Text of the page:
In the first days, Armen was in a state of shock and couldn’t cope with what he saw in his daily peaceful life in Kyiv and what was actually happening in Nagorno-Karabakh and on the borders of Armenia. “On one hand, life goes on, but at the same time, you know that life has stopped in Armenia. It was difficult to live with that feeling.”
Moving to Yerevan and the war in Ukraine
Armen had to cope with the war happening in his country while being in Kyiv, a much safer place at the time, while two years later Volodymyr had to face the same circumstances.
In 2022, Armen was offered a job in Pink Armenia, a community-based LGBT organization. He asked Volodymyr if he minded going to Yerevan. “Why not? Let’s go,” he replied. “I thought he was joking,” Armen says.
They arrived in Yerevan a few weeks before the Russian invasion of Ukraine on February 24th, 2022. Early that morning, Armen was the first one to hear the news about the war, but decided not to wake Volodymyr up early. He did not know how to tell him.
Volodymyr himself cannot remember the first days of the war. “I didn’t exist physically. People were walking in the street, shopping, and all I wanted to do was to cry. I was grateful that I was in a safe place. But I knew that millions of people were in danger at that moment.”
Moreover, many people in Armenia had pro-Russian or anti-Ukrainian positions. During and after the war in Nagorno-Karabakh, the Armenian media and political movements blamed Ukraine for supporting Azerbaijan.
“It’s sad when the whole world doesn’t scream when you need it and screams when someone else needs it,” Armen says, but at the same time he is sure it is important to let go of the bitterness left after the Nagorno Karabakh war and take the human side.
Armen and Volodymyr spent the first weeks of the invasion following the news and constantly subscribing to new channels every day. But at some point, they had to stop as it had a negative influence on their mental health.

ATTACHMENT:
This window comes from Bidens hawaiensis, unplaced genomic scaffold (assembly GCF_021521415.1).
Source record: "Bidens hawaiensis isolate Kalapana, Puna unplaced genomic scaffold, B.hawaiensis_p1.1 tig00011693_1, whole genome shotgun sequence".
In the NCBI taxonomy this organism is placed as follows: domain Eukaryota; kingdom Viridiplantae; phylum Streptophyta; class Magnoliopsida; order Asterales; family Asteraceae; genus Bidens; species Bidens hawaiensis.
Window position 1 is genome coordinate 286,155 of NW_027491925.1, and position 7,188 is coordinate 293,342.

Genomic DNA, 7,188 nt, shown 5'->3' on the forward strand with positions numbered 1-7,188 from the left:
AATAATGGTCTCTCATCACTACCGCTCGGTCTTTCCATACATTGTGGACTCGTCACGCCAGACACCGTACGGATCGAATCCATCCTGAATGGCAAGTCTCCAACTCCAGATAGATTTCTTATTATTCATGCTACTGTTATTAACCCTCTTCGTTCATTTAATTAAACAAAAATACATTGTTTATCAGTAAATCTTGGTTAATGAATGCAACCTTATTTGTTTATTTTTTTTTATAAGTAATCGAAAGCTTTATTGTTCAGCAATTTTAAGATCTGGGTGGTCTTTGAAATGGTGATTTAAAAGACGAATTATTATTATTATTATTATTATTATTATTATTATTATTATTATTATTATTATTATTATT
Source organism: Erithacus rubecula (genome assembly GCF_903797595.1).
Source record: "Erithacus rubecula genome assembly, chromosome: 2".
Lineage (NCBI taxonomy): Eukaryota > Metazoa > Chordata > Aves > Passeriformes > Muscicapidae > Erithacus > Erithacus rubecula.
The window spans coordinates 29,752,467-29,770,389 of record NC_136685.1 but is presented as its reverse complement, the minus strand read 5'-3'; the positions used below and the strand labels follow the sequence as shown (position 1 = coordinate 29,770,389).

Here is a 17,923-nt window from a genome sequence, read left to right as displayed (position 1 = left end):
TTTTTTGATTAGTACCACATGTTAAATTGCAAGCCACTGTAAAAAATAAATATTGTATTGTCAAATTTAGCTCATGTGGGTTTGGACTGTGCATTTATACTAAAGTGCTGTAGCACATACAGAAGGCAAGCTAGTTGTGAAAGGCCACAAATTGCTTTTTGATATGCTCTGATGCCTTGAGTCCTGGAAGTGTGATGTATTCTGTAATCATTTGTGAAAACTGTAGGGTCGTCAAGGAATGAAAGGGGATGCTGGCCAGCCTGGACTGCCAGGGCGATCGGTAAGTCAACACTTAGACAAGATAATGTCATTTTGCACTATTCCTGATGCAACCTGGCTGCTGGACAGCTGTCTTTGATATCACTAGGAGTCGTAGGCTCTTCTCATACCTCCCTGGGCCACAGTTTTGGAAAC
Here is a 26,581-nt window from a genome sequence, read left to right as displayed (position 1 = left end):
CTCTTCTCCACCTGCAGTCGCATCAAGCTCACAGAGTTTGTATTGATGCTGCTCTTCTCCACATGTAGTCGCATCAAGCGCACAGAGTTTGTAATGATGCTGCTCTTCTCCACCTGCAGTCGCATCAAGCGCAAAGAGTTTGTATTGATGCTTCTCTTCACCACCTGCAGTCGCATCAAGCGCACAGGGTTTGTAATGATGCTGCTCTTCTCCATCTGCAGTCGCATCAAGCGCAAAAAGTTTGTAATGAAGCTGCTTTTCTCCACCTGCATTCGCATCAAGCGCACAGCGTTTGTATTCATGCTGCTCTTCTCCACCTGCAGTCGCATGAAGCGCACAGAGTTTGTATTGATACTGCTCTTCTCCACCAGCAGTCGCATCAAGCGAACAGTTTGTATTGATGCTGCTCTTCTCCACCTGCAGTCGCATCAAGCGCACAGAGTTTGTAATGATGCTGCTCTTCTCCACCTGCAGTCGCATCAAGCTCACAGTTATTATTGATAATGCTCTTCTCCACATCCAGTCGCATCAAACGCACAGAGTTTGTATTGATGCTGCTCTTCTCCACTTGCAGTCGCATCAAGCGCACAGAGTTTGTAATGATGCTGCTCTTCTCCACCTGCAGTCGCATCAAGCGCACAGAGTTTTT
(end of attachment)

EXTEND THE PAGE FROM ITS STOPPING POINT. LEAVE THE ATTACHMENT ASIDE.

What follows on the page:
As for now, concentrating on work and working on three to four projects help the couple to fight the stress of the war. Both of them support organizations that help Ukrainian refugees and those who remain in the country.
Uncertainty and future
When asked if it is possible to live in Armenia as a gay couple, Armen smiles. “As you see we live here. So it is possible.”
Later he explains that there are some conditions; they do not hold hands or show signs of affection in public because it is a matter of their security. Although they think that people in stores and other places understand the nature of their relationship because they behave like a couple. “We can be free only in some places and in that sense we created our own bubble. We definitely felt freer in Kyiv. No one asked inappropriate questions, they didn’t care about our personal life or what we look like,” said Armen.
Volodymyr does not agree with Armen. In a short period of time, he created a special bond with the Armenian LGBT community. He says people in Yerevan are open and friendly, and the younger generation of queer people seem extremely brave to him.
There is only one thing that is certain for the couple. Home is where they are together.
“It is such a feeling that you are in a sprint, you are running, you are exhausted, but you keep running and at the same time you think that you should not despair, you should develop. I want life to go forward because you run, run, run and you know that the doors will open and that magical day will begin when the war is over, and only then the future will begin,” said Volodymyr.